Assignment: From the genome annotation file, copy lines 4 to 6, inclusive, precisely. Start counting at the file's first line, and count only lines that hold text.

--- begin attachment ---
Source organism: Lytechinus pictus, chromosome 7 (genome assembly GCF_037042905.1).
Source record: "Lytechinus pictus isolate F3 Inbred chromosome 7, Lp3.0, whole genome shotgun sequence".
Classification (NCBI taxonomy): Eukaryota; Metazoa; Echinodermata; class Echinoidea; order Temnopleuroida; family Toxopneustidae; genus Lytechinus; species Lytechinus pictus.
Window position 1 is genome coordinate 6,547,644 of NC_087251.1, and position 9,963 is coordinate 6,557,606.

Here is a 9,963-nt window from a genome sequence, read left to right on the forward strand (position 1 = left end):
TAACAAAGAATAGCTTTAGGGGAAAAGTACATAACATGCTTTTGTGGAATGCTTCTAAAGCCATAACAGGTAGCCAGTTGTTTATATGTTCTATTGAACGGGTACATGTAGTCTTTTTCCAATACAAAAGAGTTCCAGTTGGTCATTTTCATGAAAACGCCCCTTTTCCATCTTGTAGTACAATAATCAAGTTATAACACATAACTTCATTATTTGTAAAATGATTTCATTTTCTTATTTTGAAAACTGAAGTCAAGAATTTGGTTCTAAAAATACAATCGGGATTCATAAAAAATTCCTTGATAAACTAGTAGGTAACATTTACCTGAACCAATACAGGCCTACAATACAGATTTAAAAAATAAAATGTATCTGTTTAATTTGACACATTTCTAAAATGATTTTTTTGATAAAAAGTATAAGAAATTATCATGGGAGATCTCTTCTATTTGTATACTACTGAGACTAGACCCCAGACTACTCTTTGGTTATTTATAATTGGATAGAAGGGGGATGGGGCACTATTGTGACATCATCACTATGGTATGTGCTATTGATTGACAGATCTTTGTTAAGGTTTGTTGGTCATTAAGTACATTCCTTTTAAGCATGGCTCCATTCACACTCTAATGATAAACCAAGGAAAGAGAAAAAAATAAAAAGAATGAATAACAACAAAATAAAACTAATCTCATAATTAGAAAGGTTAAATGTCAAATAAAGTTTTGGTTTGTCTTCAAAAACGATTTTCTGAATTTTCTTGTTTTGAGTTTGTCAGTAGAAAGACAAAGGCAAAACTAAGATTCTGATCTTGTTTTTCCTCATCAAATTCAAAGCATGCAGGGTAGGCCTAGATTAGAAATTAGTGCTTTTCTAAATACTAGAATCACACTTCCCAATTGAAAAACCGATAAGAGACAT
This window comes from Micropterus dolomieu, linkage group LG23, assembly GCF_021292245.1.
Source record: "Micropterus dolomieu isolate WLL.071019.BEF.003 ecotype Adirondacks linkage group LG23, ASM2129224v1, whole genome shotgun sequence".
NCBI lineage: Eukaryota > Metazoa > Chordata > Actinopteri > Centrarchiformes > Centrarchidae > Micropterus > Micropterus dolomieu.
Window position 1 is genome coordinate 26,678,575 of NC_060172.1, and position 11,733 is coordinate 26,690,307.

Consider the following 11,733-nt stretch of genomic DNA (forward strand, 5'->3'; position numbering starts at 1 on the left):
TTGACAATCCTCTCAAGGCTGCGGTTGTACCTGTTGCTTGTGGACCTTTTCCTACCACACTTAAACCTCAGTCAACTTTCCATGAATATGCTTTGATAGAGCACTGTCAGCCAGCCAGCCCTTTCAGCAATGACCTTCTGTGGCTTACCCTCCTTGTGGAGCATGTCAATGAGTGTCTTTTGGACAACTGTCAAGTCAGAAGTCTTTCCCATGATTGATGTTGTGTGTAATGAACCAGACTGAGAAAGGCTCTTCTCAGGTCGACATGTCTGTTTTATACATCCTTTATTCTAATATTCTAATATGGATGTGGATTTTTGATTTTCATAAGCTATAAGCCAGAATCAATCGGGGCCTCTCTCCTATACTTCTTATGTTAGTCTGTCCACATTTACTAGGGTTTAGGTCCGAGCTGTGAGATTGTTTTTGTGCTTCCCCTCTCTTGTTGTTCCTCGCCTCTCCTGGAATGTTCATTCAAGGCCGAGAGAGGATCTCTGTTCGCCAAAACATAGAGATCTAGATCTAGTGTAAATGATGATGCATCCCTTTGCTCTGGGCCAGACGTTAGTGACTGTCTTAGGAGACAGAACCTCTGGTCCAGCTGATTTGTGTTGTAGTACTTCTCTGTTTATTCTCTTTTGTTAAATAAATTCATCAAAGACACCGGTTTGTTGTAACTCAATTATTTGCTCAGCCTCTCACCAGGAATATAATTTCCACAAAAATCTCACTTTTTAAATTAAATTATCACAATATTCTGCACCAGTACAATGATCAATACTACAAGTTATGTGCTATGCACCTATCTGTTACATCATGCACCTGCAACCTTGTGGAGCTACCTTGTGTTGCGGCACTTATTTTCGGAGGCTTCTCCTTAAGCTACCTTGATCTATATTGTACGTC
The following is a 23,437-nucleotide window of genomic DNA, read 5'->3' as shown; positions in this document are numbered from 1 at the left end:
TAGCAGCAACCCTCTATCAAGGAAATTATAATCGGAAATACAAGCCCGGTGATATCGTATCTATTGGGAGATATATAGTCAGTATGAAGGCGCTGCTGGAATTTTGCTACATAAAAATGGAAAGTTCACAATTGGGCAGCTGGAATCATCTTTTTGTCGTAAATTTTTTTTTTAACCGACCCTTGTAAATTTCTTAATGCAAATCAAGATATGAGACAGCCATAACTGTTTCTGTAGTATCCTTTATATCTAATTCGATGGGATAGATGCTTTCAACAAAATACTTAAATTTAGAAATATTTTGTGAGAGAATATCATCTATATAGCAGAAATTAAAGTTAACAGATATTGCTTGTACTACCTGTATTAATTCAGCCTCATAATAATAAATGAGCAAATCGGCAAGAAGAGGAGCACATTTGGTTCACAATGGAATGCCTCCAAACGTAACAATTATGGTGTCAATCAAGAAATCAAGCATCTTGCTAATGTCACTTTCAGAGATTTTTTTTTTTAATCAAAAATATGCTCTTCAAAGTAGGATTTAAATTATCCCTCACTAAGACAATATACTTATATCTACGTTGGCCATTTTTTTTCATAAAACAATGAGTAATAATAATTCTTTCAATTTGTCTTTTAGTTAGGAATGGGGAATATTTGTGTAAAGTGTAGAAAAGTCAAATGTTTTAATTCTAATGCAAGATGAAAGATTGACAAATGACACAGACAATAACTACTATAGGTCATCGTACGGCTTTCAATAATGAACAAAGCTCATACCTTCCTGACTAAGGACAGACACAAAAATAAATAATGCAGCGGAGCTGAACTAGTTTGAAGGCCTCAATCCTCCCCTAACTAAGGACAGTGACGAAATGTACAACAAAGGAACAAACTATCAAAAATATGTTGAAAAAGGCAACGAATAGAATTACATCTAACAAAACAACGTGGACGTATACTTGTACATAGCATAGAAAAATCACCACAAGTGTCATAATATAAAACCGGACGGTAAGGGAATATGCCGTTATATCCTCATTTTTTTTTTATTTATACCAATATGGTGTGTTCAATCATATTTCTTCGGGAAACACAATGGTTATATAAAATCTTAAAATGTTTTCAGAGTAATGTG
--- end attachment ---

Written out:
Window position 1 is genome coordinate 6,547,644 of NC_087251.1, and position 9,963 is coordinate 6,557,606.

Here is a 9,963-nt window from a genome sequence, read left to right on the forward strand (position 1 = left end):
TAACAAAGAATAGCTTTAGGGGAAAAGTACATAACATGCTTTTGTGGAATGCTTCTAAAGCCATAACAGGTAGCCAGTTGTTTATATGTTCTATTGAACGGGTACATGTAGTCTTTTTCCAATACAAAAGAGTTCCAGTTGGTCATTTTCATGAAAACGCCCCTTTTCCATCTTGTAGTACAATAATCAAGTTATAACACATAACTTCATTATTTGTAAAATGATTTCATTTTCTTATTTTGAAAACTGAAGTCAAGAATTTGGTTCTAAAAATACAATCGGGATTCATAAAAAATTCCTTGATAAACTAGTAGGTAACATTTACCTGAACCAATACAGGCCTACAATACAGATTTAAAAAATAAAATGTATCTGTTTAATTTGACACATTTCTAAAATGATTTTTTTGATAAAAAGTATAAGAAATTATCATGGGAGATCTCTTCTATTTGTATACTACTGAGACTAGACCCCAGACTACTCTTTGGTTATTTATAATTGGATAGAAGGGGGATGGGGCACTATTGTGACATCATCACTATGGTATGTGCTATTGATTGACAGATCTTTGTTAAGGTTTGTTGGTCATTAAGTACATTCCTTTTAAGCATGGCTCCATTCACACTCTAATGATAAACCAAGGAAAGAGAAAAAAATAAAAAGAATGAATAACAACAAAATAAAACTAATCTCATAATTAGAAAGGTTAAATGTCAAATAAAGTTTTGGTTTGTCTTCAAAAACGATTTTCTGAATTTTCTTGTTTTGAGTTTGTCAGTAGAAAGACAAAGGCAAAACTAAGATTCTGATCTTGTTTTTCCTCATCAAATTCAAAGCATGCAGGGTAGGCCTAGATTAGAAATTAGTGCTTTTCTAAATACTAGAATCACACTTCCCAATTGAAAAACCGATAAGAGACAT